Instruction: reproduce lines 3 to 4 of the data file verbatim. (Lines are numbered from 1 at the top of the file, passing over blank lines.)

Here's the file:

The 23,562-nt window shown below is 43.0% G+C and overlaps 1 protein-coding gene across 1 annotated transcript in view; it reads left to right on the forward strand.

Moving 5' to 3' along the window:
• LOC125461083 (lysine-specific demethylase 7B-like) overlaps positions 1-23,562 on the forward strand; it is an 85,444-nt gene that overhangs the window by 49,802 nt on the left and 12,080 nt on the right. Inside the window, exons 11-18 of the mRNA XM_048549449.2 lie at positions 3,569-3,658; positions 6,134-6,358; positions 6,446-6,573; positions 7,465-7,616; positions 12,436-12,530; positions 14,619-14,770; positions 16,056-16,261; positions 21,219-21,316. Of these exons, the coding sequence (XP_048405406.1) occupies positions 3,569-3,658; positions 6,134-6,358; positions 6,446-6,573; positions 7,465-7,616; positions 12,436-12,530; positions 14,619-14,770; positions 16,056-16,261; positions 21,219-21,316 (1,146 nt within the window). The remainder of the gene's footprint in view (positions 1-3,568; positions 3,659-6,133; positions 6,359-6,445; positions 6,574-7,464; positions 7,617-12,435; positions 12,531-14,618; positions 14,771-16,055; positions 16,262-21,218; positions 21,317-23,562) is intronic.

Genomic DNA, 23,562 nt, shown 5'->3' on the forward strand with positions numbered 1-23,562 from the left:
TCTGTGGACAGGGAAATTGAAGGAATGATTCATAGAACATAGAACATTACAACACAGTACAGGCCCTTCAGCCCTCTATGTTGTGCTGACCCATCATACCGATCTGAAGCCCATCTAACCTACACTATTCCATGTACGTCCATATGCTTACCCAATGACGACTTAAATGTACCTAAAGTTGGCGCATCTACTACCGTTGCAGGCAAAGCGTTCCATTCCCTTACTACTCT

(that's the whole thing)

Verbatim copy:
• LOC125461083 (lysine-specific demethylase 7B-like) overlaps positions 1-23,562 on the forward strand; it is an 85,444-nt gene that overhangs the window by 49,802 nt on the left and 12,080 nt on the right. Inside the window, exons 11-18 of the mRNA XM_048549449.2 lie at positions 3,569-3,658; positions 6,134-6,358; positions 6,446-6,573; positions 7,465-7,616; positions 12,436-12,530; positions 14,619-14,770; positions 16,056-16,261; positions 21,219-21,316. Of these exons, the coding sequence (XP_048405406.1) occupies positions 3,569-3,658; positions 6,134-6,358; positions 6,446-6,573; positions 7,465-7,616; positions 12,436-12,530; positions 14,619-14,770; positions 16,056-16,261; positions 21,219-21,316 (1,146 nt within the window). The remainder of the gene's footprint in view (positions 1-3,568; positions 3,659-6,133; positions 6,359-6,445; positions 6,574-7,464; positions 7,617-12,435; positions 12,531-14,618; positions 14,771-16,055; positions 16,262-21,218; positions 21,317-23,562) is intronic.

Genomic DNA, 23,562 nt, shown 5'->3' on the forward strand with positions numbered 1-23,562 from the left: